No matter the size of your lawn, a good irrigation system saves you time and money, as well as reduces water waste. Improving the efficiency of your watering system can also improve the health of your lawn, garden and flowerbeds. 

When the warmer weather rolls around, it’s time to start thinking about spring sprinkler maintenance. However, the sprinkler system startup process can be a big job. Depending on the size of your property, setting up a sprinkler system for the season can take up to two hours or more. As with any big job, getting your irrigation system ready for spring is faster and easier if you know how to do it.

How to Start Up a Sprinkler System in 4 Easy Steps

Step 1: Turn on the control panel

Turn on the control panel, which is the brain of the sprinkler system. Start the control panel and determine if the date, scheduling, and irrigation zone settings are correct. Check the life of the battery; you will likely need to replace a battery that is older than six months. 

If your control panel is not working quite right and you cannot find the owner/operator manual that came with the unit, you may be able to find documentation online by typing in the panel’s model number into a search engine.

Step 2: Clean sprinkler heads

Hard water buildup, debris, and rust can prevent the sprinkler heads from distributing water evenly across your lawn or beds, which can leave some spots dry while flooding others.

Assess the area immediately next to the sprinkler heads: make sure rocks and debris do not obstruct the heads or water flow. Free buried sprinkler heads and loosen compacted soil. Re-attach any fittings you had removed last fall, and secure the fittings with new plumber’s tape if necessary. Inspect all valve boxes for rodent nests and debris.

Wipe the sprinkler head clean and disconnect it from the water hose. Using a dry cloth, wipe any dirt, mud, silt, or other organic material from the unit. Inspect the sprinkler head for damage; look for any cracks, damage, or clogs that might prevent water from spraying as it should. Swish the head around in a bucket of water or rinse with a garden hose, and use a toothbrush to remove debris.

Some sprinkler heads come apart so you can rinse out the screens inside. Others allow you to insert a bent paperclip or piece of wire into the opening of the sprinkler head carefully to dislodge any dirt or debris that has built up in the small openings of the sprinkler heads.

Reconnect the head to the irrigation system. Each sprinkler valve should be closed, except for the one farthest from the main water source. Leaving the farthest valve open allows air to escape when you turn on the water. If your irrigation system has several branches that feed off a mainline, open the valve and remove the nozzle of the last sprinkler on each branch.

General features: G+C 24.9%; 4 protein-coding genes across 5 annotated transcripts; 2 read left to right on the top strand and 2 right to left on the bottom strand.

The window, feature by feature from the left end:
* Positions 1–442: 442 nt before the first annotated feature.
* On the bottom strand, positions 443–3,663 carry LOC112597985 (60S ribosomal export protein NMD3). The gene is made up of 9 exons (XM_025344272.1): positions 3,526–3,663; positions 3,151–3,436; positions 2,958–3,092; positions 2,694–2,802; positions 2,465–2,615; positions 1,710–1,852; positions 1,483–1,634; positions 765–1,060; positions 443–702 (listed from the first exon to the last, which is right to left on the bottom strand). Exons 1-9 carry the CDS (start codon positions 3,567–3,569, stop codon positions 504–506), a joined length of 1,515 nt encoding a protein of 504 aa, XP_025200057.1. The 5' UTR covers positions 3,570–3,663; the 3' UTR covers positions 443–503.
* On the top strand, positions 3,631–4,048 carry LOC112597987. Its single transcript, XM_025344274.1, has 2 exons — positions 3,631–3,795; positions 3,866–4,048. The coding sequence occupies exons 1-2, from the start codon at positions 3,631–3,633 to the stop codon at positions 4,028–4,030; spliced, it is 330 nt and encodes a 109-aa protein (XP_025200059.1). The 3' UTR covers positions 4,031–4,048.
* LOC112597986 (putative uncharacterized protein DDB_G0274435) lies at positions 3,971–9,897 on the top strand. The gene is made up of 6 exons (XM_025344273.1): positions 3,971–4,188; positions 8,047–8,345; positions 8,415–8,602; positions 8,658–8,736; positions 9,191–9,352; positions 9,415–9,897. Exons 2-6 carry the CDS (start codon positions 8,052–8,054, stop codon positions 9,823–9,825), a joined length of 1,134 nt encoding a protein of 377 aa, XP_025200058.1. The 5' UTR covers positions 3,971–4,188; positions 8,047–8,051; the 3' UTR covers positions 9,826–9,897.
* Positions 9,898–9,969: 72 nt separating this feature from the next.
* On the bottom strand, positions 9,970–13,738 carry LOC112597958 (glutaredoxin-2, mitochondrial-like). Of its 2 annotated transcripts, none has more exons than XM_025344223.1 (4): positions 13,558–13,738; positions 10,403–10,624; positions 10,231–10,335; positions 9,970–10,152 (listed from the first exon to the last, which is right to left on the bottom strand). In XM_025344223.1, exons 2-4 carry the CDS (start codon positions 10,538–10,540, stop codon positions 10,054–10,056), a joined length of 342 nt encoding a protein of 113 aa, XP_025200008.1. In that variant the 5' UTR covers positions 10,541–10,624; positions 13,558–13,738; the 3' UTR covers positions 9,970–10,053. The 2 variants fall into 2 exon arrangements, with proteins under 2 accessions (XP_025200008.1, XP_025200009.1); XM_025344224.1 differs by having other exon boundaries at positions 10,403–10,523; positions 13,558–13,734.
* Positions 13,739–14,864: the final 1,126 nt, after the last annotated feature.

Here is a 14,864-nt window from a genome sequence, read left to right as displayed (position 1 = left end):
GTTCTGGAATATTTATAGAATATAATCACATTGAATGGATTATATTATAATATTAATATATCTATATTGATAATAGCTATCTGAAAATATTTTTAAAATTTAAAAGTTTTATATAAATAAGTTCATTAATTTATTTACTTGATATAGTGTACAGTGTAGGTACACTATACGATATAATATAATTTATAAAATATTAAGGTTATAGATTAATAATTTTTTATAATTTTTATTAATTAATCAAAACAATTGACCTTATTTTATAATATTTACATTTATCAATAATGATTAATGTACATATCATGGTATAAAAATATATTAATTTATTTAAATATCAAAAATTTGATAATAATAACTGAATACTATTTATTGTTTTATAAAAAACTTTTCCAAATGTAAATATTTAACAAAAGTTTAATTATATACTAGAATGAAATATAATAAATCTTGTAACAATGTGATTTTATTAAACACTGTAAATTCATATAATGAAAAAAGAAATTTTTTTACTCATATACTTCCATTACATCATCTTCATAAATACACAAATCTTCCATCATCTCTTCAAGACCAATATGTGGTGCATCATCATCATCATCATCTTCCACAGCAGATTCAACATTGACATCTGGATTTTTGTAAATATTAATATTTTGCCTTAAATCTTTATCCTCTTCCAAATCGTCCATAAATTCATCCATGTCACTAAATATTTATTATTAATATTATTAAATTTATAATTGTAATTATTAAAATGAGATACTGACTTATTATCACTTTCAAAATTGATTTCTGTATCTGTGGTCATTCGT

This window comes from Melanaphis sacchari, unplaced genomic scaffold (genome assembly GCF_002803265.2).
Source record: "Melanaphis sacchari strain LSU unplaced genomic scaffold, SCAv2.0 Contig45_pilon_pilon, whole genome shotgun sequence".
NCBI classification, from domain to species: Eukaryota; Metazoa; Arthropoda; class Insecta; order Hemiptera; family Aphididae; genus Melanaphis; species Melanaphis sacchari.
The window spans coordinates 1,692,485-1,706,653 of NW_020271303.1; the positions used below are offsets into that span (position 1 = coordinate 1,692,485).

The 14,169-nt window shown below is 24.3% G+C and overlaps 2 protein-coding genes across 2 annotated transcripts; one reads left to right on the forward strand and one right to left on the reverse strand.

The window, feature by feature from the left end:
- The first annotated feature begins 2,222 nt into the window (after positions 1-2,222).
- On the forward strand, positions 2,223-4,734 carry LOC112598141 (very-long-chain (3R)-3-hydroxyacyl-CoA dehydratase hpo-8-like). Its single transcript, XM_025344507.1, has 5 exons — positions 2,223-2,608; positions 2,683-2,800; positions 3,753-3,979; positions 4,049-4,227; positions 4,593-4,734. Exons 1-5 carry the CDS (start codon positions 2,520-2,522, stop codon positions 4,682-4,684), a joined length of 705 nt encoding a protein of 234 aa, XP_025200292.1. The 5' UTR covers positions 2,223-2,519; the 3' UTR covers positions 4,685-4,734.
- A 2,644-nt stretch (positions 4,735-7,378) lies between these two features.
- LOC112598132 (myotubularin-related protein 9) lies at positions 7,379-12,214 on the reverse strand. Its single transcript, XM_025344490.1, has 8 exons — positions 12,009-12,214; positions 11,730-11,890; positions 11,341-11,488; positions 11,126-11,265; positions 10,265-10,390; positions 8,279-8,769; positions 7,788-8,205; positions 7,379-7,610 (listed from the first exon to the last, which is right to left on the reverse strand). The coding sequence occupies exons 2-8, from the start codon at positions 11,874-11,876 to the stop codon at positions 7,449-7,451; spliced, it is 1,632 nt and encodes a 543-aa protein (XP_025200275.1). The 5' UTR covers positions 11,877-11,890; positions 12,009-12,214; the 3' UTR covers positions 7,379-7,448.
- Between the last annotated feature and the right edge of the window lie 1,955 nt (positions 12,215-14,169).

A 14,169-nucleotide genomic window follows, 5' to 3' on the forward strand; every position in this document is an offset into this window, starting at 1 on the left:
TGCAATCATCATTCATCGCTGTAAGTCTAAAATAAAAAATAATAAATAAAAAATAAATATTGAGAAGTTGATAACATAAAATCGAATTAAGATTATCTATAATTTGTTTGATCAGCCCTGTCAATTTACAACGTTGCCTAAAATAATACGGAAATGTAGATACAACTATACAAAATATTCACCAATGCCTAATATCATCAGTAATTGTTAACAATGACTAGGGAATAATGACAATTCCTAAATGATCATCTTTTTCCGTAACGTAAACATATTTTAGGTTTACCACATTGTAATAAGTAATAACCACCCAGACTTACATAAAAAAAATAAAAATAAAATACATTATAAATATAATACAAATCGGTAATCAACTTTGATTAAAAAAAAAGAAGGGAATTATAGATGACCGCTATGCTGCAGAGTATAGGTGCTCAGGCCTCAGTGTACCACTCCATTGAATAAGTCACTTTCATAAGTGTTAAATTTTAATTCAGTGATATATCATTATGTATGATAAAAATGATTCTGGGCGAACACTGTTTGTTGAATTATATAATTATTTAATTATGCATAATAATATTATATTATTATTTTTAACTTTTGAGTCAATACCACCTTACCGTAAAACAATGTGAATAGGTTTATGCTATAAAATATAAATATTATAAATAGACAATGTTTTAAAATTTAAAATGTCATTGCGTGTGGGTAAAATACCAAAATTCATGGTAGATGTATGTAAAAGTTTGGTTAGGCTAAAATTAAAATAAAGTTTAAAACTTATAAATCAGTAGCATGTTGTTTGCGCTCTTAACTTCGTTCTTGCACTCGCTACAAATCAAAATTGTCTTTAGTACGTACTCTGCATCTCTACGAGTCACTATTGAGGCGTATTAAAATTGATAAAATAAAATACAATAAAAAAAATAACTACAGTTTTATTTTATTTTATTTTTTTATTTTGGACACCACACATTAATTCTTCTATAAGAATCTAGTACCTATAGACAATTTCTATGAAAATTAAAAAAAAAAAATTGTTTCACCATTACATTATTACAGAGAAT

Step 3: Locate and open the main valve slowly 

The sprinkler system’s shutoff valve may be indoors in your basement or crawlspace, or outdoors inside the sprinkler system valve boxes around your yard.

Open the main valve slowly. Opening the valve too quickly allows water and air to rush through the pipes to create a “water hammer,” which can cause enough pressure to break valves, crack your pipes, and even rocket sprinkler heads into the air.

Slowly open the main valve until you can hear water flowing. Wait for several minutes to allow water to feed into the mainline before opening the valve a few degrees wider. Continue opening the valve a few degrees every few minutes until it is fully open.

In systems where branches feed off the mainline, you may need to open valves where each branch meets the mainline. Once the mainline is full of water, repeat the slow-and-steady process of opening each valve where the branches meet the mainline.

Step 4: Check irrigation zones

Check each irrigation zone in your yard. Turn on each zone, one by one, and assess how they work. Open each valve box and make sure there are no leaking valves or other issues. Look for malfunctions, areas of low pressure that might indicate a water line break, and check for proper rotation of each sprinkler head. Watch for soggy spots and uneven coverage.

Opt for a Professional Irrigation Audit 

If you find the sprinkler system startup steps are too confusing or intimidating, call a professional. Irrigation systems are complex and making mistakes in spring sprinkler maintenance can be costly. A professional can inspect your sprinkler system and make any repairs in a timely manner.

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